I found myself disenchanted with filter use. I only used them when shooting moving water.

Instead of using filters, I planned my photography outings in areas and times that allowed me to accomplish much of my goals during the best light. But, I found this method too limiting for taking landscape photos.

Undine Falls at Yellowstone National Park.

Undine Falls at Yellowstone National Park.

Why Kase Filters are Best for Landscape Photography

I discovered the Kase Filter System at a time when I was considering solutions to my struggles about filter use. The magnetic system sounded intriguing so I bought the kit and adapters to give it a try.

After using the system in various settings I am completely sold on the Kase System for the following reasons:

Cost Effective System

The Kase system allows investment in a total filter collection that can be utilized with different lenses. Instead of having to buy a set of filters for each lens, I only need to buy an adapter that fits each lens. So genius!

Easy to Use Magnetic Ring

The magnetic adapter rings allow very quick and easy filter exchange. Simply pull one filter off the magnetic ring and smoothly replace it with another. This feature of the system saves time and aggravation as well as allowing quick adaptation to changing circumstances.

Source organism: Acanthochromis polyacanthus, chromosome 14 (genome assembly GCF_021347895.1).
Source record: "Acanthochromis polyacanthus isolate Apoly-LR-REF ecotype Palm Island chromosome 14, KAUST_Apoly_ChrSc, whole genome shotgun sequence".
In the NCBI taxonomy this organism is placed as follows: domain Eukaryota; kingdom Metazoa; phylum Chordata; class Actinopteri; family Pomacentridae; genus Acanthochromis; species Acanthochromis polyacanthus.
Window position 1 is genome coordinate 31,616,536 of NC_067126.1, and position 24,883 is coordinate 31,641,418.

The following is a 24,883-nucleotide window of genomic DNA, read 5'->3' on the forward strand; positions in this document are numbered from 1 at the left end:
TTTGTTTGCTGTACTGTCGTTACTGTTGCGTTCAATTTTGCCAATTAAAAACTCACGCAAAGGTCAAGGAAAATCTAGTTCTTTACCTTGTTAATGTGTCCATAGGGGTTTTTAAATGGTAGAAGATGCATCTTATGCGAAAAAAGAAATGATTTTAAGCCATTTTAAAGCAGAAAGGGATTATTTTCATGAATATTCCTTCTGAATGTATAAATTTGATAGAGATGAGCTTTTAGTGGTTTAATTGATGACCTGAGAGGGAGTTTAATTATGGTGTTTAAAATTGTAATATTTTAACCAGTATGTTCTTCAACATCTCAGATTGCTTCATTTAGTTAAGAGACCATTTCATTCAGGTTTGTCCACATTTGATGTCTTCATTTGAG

High Quality Filters

The final selling point for me was the quality of the Kase filters. I experienced no loss of quality or sharpness in my images when using the filters. Applying the effects of the filters to existing conditions at the time of shooting actually increased the quality of the images I was taking.

I now use filters routinely because the Kase Filter System fits the needs of my photography style, and eliminated the excuses I always used for avoiding filters.

Photographer attaching a Kase filter to the camera.
Photographer attaching a Kase filter to the camera.

Why You Should Buy a Good Filter Kit